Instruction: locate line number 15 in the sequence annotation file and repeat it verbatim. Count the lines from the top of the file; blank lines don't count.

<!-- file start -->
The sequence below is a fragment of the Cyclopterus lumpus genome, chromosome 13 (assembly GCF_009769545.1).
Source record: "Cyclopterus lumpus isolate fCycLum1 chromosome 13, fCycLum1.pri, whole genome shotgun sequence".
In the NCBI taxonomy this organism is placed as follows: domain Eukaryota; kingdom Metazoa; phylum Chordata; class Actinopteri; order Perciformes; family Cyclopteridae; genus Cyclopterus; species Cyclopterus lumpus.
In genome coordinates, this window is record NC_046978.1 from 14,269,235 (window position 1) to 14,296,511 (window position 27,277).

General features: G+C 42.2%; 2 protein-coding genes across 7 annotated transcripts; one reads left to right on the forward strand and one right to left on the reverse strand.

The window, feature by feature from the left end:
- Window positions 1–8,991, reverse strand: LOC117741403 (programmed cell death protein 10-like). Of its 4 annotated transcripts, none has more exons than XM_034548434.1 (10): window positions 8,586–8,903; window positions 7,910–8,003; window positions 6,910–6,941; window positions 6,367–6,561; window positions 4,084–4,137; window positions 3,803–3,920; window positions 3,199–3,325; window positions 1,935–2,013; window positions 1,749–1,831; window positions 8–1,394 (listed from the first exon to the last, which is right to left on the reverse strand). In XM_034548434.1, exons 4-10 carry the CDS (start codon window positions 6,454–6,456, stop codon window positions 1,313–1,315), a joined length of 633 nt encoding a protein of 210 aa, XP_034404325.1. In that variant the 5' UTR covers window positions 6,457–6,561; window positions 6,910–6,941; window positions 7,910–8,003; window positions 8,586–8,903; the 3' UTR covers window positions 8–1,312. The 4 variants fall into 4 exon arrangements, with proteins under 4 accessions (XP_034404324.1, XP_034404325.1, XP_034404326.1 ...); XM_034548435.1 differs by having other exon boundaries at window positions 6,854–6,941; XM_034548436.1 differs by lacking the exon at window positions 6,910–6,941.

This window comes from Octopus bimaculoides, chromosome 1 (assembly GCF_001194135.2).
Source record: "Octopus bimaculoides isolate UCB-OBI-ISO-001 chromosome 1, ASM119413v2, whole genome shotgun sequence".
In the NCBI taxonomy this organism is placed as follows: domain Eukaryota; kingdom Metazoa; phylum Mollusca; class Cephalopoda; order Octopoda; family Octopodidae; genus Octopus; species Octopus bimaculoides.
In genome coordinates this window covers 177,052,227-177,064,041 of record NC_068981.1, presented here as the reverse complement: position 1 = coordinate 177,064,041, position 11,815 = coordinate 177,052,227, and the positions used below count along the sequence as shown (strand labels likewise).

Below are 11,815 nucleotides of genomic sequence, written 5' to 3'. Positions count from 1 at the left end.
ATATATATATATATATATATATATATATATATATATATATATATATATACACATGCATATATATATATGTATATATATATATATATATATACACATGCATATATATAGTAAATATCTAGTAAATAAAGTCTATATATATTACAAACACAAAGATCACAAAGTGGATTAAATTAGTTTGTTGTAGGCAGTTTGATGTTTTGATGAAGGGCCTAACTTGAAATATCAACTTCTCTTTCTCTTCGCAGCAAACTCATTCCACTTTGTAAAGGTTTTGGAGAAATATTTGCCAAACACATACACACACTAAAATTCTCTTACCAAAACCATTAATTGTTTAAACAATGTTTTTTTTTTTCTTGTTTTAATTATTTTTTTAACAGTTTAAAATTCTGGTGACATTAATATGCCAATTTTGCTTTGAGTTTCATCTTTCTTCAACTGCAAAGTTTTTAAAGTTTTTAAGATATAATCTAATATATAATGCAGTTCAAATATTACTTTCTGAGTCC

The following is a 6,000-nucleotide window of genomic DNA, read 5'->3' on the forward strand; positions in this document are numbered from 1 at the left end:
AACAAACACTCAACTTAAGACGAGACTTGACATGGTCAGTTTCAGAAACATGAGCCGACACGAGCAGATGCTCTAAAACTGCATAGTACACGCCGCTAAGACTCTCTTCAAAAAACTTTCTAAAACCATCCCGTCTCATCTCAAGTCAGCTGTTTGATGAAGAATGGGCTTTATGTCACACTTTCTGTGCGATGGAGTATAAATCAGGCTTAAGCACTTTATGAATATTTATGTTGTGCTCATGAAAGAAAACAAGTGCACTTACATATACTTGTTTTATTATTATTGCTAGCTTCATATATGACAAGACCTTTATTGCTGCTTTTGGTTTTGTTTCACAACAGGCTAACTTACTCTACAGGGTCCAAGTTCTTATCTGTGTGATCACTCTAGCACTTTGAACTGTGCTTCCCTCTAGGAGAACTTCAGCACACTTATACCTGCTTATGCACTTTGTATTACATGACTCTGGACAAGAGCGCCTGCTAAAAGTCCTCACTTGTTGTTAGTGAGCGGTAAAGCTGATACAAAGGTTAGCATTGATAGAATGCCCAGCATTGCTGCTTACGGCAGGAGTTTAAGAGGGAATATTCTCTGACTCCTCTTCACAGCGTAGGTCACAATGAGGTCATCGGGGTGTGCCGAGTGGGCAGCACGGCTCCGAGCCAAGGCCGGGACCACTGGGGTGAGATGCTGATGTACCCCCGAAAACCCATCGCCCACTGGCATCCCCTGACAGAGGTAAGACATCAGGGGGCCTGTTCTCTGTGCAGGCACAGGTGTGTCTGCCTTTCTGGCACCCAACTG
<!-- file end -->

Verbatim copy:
AACAAACACTCAACTTAAGACGAGACTTGACATGGTCAGTTTCAGAAACATGAGCCGACACGAGCAGATGCTCTAAAACTGCATAGTACACGCCGCTAAGACTCTCTTCAAAAAACTTTCTAAAACCATCCCGTCTCATCTCAAGTCAGCTGTTTGATGAAGAATGGGCTTTATGTCACACTTTCTGTGCGATGGAGTATAAATCAGGCTTAAGCACTTTATGAATATTTATGTTGTGCTCATGAAAGAAAACAAGTGCACTTACATATACTTGTTTTATTATTATTGCTAGCTTCATATATGACAAGACCTTTATTGCTGCTTTTGGTTTTGTTTCACAACAGGCTAACTTACTCTACAGGGTCCAAGTTCTTATCTGTGTGATCACTCTAGCACTTTGAACTGTGCTTCCCTCTAGGAGAACTTCAGCACACTTATACCTGCTTATGCACTTTGTATTACATGACTCTGGACAAGAGCGCCTGCTAAAAGTCCTCACTTGTTGTTAGTGAGCGGTAAAGCTGATACAAAGGTTAGCATTGATAGAATGCCCAGCATTGCTGCTTACGGCAGGAGTTTAAGAGGGAATATTCTCTGACTCCTCTTCACAGCGTAGGTCACAATGAGGTCATCGGGGTGTGCCGAGTGGGCAGCACGGCTCCGAGCCAAGGCCGGGACCACTGGGGTGAGATGCTGATGTACCCCCGAAAACCCATCGCCCACTGGCATCCCCTGACAGAGGTAAGACATCAGGGGGCCTGTTCTCTGTGCAGGCACAGGTGTGTCTGCCTTTCTGGCACCCAACTG